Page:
The Mothership drove my sister and I down to Suffolk on Sunday morning. The Mothership hates driving on motorways so in order to make sure the roads were as empty as possible she made us leave at 5 a.m. This would have been fine except that she made me stay awake as well so that I could check at slip roads and roundabouts for her… The good thing about arriving so early though was that we had the whole day free so we went to Southwold with my grandmother. My sister and I went to Jack Wills to do lots of trying on and no buying then to the beach where everyone except me paddled. I found jellyfish instead.
Most of the week was spent playing tennis which was nice because of the weather and the grass courts and the trips to the seafront to walk along the seawall. I never understand signs which say ‘don’t walk along the sea wall’. If it can’t stand people walking along it it’s hardly going to be able to keep the sea out.
On Saturday we went to Walberswick which was unbelievably windy – like double as windy as you could possible imagine. My hair had the best time it’s had for years – or maybe the worst time, I’m not sure.There were loads of kite-surfers out who looked like they were having a ball. It made me want to try kite-surfing, though I might wait for a slightly calmer day to start.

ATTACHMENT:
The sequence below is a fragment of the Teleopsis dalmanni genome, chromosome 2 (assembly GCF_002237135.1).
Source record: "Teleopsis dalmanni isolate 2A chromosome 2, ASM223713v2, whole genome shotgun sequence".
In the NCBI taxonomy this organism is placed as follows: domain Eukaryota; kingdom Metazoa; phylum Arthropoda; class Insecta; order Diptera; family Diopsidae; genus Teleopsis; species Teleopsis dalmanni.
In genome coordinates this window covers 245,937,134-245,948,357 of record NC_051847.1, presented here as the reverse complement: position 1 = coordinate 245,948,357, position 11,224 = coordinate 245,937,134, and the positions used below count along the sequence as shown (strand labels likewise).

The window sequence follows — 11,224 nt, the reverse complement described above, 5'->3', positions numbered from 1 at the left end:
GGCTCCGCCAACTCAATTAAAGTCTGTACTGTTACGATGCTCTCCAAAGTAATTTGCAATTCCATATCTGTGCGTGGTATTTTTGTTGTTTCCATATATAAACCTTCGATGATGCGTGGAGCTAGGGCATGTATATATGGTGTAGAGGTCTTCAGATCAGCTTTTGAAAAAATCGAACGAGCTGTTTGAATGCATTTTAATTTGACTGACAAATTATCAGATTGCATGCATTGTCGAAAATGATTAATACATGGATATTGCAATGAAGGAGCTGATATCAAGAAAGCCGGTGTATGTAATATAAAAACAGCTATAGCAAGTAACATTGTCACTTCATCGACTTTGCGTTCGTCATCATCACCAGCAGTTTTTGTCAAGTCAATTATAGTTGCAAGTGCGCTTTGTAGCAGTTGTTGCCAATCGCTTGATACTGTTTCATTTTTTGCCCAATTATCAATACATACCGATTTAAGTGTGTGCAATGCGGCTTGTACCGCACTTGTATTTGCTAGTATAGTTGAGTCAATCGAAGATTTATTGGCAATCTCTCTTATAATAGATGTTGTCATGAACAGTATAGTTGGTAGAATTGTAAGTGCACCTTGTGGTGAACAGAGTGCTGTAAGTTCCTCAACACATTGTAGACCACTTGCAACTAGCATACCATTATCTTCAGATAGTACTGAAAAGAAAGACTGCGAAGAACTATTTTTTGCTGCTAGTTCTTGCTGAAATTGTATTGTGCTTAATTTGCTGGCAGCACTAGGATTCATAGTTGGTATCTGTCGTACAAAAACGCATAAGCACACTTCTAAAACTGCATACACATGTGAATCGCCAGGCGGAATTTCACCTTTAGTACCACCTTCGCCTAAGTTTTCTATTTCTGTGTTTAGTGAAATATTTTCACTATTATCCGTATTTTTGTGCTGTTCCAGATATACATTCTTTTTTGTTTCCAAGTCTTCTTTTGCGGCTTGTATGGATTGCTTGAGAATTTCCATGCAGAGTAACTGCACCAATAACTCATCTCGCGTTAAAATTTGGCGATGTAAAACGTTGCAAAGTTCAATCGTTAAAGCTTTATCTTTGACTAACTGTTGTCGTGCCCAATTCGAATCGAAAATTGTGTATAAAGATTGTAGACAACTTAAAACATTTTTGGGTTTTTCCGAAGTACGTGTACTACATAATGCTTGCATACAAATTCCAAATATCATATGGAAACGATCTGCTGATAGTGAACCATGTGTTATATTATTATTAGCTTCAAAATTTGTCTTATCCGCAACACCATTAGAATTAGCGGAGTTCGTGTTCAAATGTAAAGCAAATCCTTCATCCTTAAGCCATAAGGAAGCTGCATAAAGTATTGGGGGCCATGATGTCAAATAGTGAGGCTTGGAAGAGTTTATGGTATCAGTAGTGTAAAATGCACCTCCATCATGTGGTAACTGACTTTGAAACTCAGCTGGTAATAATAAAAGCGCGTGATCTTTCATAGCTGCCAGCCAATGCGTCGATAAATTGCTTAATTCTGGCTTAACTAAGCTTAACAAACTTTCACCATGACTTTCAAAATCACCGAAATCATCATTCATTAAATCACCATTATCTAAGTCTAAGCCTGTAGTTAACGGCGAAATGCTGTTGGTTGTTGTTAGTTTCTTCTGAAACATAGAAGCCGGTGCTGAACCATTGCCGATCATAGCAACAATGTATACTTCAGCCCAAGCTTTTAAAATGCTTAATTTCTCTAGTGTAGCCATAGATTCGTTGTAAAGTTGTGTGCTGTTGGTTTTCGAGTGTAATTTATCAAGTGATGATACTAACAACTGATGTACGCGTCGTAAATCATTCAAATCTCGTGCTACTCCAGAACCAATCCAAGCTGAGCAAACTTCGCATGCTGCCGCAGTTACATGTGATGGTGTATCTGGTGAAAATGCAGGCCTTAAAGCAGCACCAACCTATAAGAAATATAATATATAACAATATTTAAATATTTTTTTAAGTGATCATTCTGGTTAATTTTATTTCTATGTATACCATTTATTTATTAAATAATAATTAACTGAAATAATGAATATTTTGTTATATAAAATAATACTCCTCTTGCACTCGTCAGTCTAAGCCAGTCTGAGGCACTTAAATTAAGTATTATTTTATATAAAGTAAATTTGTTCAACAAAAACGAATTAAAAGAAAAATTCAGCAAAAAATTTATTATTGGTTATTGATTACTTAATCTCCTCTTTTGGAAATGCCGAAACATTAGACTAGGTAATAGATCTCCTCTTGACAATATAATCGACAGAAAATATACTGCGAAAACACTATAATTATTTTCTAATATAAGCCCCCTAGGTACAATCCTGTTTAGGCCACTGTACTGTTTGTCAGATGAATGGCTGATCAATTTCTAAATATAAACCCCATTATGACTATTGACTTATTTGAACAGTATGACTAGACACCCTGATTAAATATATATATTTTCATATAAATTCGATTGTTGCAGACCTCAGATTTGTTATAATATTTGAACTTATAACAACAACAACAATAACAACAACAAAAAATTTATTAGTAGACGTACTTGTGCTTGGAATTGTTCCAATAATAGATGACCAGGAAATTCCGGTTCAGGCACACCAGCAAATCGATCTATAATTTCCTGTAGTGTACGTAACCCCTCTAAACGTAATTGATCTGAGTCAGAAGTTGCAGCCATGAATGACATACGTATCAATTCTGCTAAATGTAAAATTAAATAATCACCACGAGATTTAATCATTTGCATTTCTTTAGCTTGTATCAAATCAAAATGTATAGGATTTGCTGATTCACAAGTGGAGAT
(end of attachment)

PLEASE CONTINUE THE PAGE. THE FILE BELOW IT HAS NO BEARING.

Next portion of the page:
On Sunday I met up with my friend and we went swimming at Dulwich. She did invite me to go and watch the sunrise but with the forecast looking iffy I wan’t keen to get up at 3 a.m. We did go swimming though, it was absolutely freezing but the sea was completely calm so we had no excuse. The sun came out after we’d got out of the water but that was good as we could warm up while trying to build stone towers and take artsy photos. I wasn’t particularly brilliant at either.
I slept most of the way home, taking advantage of only sharing the back seat with milk, plants and copious amounts of venison our friend had given us. I did wake up in time to hear Narek Hakhnazaryan play one of my favourite cello pieces as his encore at the proms, Lamentatio by Giovanni Sollima.